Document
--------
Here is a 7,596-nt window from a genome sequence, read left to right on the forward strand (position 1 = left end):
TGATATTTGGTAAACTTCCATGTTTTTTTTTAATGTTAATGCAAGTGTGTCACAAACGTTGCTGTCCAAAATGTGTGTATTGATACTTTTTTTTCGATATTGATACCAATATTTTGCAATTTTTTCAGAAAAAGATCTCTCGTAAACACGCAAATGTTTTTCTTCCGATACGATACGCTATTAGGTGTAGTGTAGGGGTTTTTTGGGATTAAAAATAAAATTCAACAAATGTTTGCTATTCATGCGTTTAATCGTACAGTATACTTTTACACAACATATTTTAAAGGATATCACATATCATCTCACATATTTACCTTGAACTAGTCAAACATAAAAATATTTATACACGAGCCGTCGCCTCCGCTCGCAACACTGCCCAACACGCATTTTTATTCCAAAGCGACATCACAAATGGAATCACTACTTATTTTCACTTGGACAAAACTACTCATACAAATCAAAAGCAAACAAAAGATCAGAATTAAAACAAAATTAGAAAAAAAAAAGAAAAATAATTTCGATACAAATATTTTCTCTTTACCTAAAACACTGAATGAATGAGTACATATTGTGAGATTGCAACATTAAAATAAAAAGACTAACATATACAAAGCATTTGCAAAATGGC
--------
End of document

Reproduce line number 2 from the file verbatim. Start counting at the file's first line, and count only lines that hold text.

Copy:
TGATATTTGGTAAACTTCCATGTTTTTTTTTAATGTTAATGCAAGTGTGTCACAAACGTTGCTGTCCAAAATGTGTGTATTGATACTTTTTTTTCGATATTGATACCAATATTTTGCAATTTTTTCAGAAAAAGATCTCTCGTAAACACGCAAATGTTTTTCTTCCGATACGATACGCTATTAGGTGTAGTGTAGGGGTTTTTTGGGATTAAAAATAAAATTCAACAAATGTTTGCTATTCATGCGTTTAATCGTACAGTATACTTTTACACAACATATTTTAAAGGATATCACATATCATCTCACATATTTACCTTGAACTAGTCAAACATAAAAATATTTATACACGAGCCGTCGCCTCCGCTCGCAACACTGCCCAACACGCATTTTTATTCCAAAGCGACATCACAAATGGAATCACTACTTATTTTCACTTGGACAAAACTACTCATACAAATCAAAAGCAAACAAAAGATCAGAATTAAAACAAAATTAGAAAAAAAAAAGAAAAATAATTTCGATACAAATATTTTCTCTTTACCTAAAACACTGAATGAATGAGTACATATTGTGAGATTGCAACATTAAAATAAAAAGACTAACATATACAAAGCATTTGCAAAATGGC